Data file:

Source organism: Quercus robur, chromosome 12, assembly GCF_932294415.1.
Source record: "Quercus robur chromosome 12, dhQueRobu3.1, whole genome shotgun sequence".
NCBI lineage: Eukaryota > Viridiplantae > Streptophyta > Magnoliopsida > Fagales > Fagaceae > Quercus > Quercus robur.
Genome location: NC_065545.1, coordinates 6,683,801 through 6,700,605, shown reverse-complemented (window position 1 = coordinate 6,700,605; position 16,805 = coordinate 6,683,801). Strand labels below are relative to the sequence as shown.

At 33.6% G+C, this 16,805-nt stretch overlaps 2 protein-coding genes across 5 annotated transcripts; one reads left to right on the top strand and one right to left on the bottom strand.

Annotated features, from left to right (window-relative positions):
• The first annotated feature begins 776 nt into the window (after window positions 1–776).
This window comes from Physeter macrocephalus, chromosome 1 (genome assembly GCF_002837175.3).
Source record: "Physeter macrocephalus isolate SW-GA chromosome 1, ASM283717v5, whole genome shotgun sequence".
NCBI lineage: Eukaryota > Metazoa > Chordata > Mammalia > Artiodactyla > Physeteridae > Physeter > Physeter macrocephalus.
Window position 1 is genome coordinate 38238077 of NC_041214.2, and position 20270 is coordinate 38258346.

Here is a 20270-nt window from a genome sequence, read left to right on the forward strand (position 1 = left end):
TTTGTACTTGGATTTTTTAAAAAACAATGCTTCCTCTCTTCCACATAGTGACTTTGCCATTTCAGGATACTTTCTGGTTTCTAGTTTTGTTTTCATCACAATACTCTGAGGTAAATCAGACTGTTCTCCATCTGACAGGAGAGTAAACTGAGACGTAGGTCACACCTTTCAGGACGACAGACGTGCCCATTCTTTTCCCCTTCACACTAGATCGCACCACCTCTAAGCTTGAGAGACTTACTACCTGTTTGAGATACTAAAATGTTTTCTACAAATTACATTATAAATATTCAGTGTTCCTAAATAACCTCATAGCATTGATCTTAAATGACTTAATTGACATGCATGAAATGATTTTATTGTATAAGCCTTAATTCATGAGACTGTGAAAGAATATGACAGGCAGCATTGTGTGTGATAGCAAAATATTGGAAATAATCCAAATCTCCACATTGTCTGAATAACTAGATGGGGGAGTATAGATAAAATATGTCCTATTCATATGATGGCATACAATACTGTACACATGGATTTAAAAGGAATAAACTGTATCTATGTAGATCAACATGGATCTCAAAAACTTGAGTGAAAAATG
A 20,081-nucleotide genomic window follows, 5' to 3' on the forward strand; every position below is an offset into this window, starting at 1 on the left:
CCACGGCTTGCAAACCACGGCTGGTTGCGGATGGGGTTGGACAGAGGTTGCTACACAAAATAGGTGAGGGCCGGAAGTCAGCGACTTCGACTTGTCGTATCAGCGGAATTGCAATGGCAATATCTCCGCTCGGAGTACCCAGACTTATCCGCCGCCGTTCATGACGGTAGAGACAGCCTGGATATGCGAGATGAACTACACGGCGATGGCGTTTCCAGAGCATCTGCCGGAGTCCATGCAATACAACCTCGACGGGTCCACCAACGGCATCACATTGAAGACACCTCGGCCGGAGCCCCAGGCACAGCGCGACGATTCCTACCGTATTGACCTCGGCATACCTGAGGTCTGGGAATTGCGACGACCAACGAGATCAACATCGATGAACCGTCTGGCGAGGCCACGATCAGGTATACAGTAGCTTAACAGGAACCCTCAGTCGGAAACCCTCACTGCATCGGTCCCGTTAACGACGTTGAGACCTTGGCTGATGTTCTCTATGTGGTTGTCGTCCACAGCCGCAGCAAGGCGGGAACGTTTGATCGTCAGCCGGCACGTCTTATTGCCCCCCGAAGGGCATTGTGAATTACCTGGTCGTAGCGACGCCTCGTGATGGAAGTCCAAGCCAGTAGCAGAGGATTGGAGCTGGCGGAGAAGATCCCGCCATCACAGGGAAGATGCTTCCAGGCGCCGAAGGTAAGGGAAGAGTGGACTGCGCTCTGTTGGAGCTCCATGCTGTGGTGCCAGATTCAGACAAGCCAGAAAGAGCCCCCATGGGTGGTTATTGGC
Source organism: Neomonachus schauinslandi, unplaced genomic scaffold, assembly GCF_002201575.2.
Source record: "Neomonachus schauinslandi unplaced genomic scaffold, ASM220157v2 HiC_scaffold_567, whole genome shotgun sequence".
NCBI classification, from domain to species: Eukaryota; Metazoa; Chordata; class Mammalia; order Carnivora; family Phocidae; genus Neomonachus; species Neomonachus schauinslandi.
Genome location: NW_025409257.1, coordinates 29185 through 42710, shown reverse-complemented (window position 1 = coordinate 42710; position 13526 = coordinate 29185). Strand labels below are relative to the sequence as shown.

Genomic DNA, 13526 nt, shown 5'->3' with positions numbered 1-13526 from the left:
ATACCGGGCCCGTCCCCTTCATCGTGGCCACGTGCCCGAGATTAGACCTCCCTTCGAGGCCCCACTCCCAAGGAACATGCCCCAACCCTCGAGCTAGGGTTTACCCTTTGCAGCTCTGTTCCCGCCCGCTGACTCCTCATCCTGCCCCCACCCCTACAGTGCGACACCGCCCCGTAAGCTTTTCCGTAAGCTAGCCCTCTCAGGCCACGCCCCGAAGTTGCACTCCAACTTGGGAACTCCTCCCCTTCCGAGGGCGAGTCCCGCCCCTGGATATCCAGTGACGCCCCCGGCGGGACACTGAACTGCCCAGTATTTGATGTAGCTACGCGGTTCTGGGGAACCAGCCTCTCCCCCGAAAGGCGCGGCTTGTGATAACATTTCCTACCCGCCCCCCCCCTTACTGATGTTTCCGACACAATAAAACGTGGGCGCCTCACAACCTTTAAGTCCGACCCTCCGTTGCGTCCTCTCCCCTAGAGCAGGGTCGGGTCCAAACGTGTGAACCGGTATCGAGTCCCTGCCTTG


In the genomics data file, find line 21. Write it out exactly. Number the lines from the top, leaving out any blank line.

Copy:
ATACCGGGCCCGTCCCCTTCATCGTGGCCACGTGCCCGAGATTAGACCTCCCTTCGAGGCCCCACTCCCAAGGAACATGCCCCAACCCTCGAGCTAGGGTTTACCCTTTGCAGCTCTGTTCCCGCCCGCTGACTCCTCATCCTGCCCCCACCCCTACAGTGCGACACCGCCCCGTAAGCTTTTCCGTAAGCTAGCCCTCTCAGGCCACGCCCCGAAGTTGCACTCCAACTTGGGAACTCCTCCCCTTCCGAGGGCGAGTCCCGCCCCTGGATATCCAGTGACGCCCCCGGCGGGACACTGAACTGCCCAGTATTTGATGTAGCTACGCGGTTCTGGGGAACCAGCCTCTCCCCCGAAAGGCGCGGCTTGTGATAACATTTCCTACCCGCCCCCCCCCTTACTGATGTTTCCGACACAATAAAACGTGGGCGCCTCACAACCTTTAAGTCCGACCCTCCGTTGCGTCCTCTCCCCTAGAGCAGGGTCGGGTCCAAACGTGTGAACCGGTATCGAGTCCCTGCCTTG